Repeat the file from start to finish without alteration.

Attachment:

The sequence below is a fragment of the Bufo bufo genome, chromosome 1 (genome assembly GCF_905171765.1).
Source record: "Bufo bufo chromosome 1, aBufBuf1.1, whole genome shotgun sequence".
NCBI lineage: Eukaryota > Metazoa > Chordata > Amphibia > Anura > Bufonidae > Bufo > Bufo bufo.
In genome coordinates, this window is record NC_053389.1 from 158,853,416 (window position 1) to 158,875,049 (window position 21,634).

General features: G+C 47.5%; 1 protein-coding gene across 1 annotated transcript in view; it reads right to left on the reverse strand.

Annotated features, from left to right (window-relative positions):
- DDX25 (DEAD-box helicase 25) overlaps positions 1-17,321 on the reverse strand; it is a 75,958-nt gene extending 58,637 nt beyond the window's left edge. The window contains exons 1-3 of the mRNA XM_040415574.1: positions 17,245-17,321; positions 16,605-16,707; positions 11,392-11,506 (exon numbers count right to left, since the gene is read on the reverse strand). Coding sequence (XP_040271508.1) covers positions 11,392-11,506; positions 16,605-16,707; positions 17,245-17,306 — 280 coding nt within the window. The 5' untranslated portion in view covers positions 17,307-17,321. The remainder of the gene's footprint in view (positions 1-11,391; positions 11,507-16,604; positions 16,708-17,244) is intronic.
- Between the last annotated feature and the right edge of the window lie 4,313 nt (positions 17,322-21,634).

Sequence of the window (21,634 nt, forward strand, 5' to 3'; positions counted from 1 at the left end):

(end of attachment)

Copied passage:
The sequence below is a fragment of the Bufo bufo genome, chromosome 1 (genome assembly GCF_905171765.1).
Source record: "Bufo bufo chromosome 1, aBufBuf1.1, whole genome shotgun sequence".
NCBI lineage: Eukaryota > Metazoa > Chordata > Amphibia > Anura > Bufonidae > Bufo > Bufo bufo.
In genome coordinates, this window is record NC_053389.1 from 158,853,416 (window position 1) to 158,875,049 (window position 21,634).

General features: G+C 47.5%; 1 protein-coding gene across 1 annotated transcript in view; it reads right to left on the reverse strand.

Annotated features, from left to right (window-relative positions):
- DDX25 (DEAD-box helicase 25) overlaps positions 1-17,321 on the reverse strand; it is a 75,958-nt gene extending 58,637 nt beyond the window's left edge. The window contains exons 1-3 of the mRNA XM_040415574.1: positions 17,245-17,321; positions 16,605-16,707; positions 11,392-11,506 (exon numbers count right to left, since the gene is read on the reverse strand). Coding sequence (XP_040271508.1) covers positions 11,392-11,506; positions 16,605-16,707; positions 17,245-17,306 — 280 coding nt within the window. The 5' untranslated portion in view covers positions 17,307-17,321. The remainder of the gene's footprint in view (positions 1-11,391; positions 11,507-16,604; positions 16,708-17,244) is intronic.
- Between the last annotated feature and the right edge of the window lie 4,313 nt (positions 17,322-21,634).

Sequence of the window (21,634 nt, forward strand, 5' to 3'; positions counted from 1 at the left end):